ROSATOM’s Mining and Chemical Combine in Zheleznogorsk, Krasnoyarsk region, has manufactured the first three fuel assemblies with uranium-plutonium MOX fuel, which contain in their fuel matrix not only plutonium, but also other transuranic elements — americium-241 and neptunium-237. The fuel bundles have been successfully accepted and will be loaded into the BN-800 fast neutrons reactor at the Beloyarsk NPP in 2024. The innovative fuel will undergo pilot operation (lead-test assemblies program) during three micro-campaigns (approximately one and a half years).
Minor actinides are all other transuranic elements other than plutonium that are formed in irradiated nuclear fuel as the result of nuclear reactions during operation in a reactor core. Like plutonium, these elements do not occur in the nature, but arise only from transmutation of uranium. Neptunium, americium and curium isotopes are particularly important to radiochemists because of their significance in spent nuclear fuel reprocessing and radioactive waste management. These elements are highly radioactive and toxic, generate much heat, have long half-lives, and are in fact the most hazardous components of nuclear waste.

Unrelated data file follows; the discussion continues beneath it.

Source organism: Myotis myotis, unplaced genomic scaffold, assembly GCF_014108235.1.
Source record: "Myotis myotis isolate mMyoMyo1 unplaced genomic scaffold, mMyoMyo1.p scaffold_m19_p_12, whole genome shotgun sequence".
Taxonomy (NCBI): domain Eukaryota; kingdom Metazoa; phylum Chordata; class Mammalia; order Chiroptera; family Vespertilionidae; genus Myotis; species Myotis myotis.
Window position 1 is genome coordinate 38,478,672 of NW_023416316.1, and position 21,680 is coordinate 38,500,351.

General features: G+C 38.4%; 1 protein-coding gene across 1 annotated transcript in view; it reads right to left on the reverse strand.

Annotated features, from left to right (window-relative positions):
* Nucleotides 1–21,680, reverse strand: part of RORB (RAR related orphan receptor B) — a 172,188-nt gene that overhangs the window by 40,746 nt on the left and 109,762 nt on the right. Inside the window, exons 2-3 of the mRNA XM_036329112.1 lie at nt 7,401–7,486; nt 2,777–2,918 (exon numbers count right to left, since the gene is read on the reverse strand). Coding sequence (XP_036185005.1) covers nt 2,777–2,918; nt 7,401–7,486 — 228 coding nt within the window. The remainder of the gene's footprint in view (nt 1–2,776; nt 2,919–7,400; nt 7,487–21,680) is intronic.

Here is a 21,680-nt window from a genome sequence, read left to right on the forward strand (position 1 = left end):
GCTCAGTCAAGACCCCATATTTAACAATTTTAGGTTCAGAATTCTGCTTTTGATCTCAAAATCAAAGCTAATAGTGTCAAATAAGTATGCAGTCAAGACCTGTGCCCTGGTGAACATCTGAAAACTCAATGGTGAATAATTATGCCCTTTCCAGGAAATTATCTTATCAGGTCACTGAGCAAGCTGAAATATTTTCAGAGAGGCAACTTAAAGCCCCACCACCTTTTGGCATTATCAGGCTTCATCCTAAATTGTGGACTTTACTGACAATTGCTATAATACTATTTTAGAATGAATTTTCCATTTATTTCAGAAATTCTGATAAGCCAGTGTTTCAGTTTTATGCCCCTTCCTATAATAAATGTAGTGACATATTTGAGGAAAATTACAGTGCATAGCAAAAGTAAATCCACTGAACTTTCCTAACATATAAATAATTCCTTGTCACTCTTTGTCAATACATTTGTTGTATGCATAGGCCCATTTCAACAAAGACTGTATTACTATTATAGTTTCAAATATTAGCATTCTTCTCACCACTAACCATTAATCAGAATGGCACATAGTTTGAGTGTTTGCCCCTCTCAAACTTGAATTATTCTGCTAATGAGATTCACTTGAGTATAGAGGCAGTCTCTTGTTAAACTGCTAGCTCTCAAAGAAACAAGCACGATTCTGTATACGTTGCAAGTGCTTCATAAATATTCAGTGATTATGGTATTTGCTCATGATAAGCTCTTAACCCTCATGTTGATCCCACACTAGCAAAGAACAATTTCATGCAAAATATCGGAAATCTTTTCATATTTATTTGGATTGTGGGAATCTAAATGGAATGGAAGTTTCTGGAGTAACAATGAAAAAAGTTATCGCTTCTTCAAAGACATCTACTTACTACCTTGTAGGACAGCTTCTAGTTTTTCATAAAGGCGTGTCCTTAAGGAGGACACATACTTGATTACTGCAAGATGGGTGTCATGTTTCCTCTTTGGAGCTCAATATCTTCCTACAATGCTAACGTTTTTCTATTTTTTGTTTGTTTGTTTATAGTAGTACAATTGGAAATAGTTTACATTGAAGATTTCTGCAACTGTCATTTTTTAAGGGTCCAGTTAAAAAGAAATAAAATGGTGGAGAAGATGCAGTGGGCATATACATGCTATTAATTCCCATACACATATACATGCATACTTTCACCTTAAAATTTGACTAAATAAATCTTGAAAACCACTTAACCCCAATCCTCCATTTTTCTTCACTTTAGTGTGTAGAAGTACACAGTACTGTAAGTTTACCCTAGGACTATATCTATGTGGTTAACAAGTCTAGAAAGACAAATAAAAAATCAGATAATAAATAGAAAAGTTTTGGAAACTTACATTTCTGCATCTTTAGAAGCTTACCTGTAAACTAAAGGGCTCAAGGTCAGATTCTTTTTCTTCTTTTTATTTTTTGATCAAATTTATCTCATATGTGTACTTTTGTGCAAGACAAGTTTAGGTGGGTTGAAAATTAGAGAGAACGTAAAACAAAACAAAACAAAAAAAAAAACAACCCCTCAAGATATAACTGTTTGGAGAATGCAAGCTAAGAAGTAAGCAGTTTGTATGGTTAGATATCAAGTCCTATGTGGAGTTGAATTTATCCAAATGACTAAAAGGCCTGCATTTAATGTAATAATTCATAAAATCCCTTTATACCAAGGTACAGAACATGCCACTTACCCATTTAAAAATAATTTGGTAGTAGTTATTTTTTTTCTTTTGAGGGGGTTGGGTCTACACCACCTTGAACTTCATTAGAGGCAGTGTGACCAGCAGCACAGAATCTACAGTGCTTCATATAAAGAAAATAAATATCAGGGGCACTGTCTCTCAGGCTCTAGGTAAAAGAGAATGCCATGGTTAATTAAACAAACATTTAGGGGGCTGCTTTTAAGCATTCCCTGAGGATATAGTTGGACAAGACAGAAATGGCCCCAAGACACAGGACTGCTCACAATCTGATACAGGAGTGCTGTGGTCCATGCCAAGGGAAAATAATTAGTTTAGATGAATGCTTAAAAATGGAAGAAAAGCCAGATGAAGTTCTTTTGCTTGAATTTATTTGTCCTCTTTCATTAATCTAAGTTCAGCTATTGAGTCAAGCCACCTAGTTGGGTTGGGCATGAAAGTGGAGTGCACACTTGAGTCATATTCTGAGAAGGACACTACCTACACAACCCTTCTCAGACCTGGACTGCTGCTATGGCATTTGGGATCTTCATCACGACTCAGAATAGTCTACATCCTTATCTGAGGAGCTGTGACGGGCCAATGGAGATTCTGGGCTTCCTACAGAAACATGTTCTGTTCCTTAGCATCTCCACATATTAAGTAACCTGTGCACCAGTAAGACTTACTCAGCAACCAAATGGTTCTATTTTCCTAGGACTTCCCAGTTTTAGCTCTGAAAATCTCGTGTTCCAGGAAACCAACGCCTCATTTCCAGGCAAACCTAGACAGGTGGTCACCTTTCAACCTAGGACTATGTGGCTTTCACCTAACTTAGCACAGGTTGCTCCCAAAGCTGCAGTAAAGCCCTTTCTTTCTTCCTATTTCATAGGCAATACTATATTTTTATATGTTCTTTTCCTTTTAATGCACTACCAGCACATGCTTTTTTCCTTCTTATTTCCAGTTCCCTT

The Russian solution for the minor actinides problem should be innovative fast neutron reactors. These installations may be fueled not only by enriched natural uranium, but also by secondary products of the nuclear fuel cycle, such as depleted uranium and plutonium. In addition, the research shows that minor actinides from spent nuclear fuel under the flux of fast neutrons will fission into fragments representing a fairly wide range of radioactive and stable isotopes, but in general their potential hazard will be much lower than that of the original minor actinides. The transmutation process of minor actinides is also called “afterburning” in a reactor.
“ROSATOM is step by step taking the unique advantages that powerful fast neutron reactors provide to our industry. Introduction of MOX fuel enables to expand the resource base for nuclear power multifold involving depleted uranium and plutonium, and also to reprocess irradiated fuel instead of storing it. Afterburning of minor actinides is the next step in closing nuclear fuel cycle, which should not only reduce the amount of nuclear waste for final isolation, but also significantly reduce its radioactivity. In the long term, it would enable to avoid the complicated and expensive deep burial of waste,” commented Alexander Ugryumov, Senior Vice President for Research and Development at TVEL Fuel Company of Rosatom.